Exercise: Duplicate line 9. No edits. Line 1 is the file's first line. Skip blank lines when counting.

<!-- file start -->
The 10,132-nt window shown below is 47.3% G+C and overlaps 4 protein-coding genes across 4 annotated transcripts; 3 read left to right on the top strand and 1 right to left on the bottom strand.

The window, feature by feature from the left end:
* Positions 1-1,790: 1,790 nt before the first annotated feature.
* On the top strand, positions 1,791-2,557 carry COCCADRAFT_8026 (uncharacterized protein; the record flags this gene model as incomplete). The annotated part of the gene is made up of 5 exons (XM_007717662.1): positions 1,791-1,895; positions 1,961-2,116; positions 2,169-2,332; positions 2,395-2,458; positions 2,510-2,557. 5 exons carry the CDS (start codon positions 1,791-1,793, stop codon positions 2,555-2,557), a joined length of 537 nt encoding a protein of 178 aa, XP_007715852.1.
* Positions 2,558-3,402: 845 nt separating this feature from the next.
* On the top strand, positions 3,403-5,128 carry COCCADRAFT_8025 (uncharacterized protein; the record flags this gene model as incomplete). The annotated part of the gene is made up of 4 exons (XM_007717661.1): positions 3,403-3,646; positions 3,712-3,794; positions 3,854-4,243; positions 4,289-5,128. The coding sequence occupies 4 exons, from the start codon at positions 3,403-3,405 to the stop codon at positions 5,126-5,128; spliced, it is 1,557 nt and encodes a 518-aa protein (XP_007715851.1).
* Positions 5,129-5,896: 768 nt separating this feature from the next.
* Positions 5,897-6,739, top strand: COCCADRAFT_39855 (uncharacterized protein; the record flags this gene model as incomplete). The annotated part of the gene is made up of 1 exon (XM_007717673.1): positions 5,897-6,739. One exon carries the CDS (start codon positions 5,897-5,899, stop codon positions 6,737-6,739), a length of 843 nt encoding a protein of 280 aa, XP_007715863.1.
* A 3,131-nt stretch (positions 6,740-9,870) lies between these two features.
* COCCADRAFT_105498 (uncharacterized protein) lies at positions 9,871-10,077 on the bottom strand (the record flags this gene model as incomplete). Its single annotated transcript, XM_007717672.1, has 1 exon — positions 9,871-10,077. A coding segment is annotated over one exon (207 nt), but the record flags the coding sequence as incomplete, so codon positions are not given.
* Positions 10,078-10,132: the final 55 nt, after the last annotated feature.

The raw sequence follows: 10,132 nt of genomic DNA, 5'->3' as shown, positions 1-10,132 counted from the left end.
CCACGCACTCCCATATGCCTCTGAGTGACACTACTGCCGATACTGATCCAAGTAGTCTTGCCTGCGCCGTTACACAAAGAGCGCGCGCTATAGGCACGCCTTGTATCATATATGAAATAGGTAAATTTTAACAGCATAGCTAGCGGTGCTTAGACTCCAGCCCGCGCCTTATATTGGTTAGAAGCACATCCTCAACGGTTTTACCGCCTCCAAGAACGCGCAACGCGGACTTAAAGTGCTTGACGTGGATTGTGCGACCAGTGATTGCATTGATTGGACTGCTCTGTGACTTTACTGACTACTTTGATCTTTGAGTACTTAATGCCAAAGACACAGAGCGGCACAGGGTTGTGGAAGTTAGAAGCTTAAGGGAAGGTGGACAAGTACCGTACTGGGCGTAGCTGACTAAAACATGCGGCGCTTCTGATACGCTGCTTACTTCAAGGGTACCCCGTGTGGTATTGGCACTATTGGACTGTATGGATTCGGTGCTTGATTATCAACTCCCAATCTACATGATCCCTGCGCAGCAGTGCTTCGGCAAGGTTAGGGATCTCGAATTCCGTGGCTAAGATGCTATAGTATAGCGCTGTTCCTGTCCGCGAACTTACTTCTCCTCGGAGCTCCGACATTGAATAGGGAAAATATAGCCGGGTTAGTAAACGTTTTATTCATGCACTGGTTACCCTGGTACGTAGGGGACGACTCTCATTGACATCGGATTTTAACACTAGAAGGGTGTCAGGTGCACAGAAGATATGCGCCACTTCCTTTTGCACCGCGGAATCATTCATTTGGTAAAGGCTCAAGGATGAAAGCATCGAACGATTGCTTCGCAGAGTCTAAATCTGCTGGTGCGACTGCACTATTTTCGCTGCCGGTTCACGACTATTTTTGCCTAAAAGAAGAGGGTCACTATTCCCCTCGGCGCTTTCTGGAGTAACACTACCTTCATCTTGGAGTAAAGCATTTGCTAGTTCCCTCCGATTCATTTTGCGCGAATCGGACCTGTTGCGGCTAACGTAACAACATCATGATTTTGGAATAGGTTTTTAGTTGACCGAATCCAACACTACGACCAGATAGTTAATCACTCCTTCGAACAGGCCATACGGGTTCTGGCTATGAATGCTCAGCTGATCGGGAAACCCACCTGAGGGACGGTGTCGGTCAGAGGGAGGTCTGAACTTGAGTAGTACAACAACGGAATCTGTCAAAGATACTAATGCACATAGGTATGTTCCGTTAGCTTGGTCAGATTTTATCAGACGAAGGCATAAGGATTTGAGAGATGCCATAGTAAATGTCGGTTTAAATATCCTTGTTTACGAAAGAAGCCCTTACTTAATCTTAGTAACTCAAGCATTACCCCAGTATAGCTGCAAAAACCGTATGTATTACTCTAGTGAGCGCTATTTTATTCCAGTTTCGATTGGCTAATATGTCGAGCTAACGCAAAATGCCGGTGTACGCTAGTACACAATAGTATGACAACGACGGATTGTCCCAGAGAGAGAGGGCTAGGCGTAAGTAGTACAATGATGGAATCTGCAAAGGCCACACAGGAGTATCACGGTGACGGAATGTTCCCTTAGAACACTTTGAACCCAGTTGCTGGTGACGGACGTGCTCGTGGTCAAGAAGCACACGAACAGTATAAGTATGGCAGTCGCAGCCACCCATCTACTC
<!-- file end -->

* A 3,131-nt stretch (positions 6,740-9,870) lies between these two features.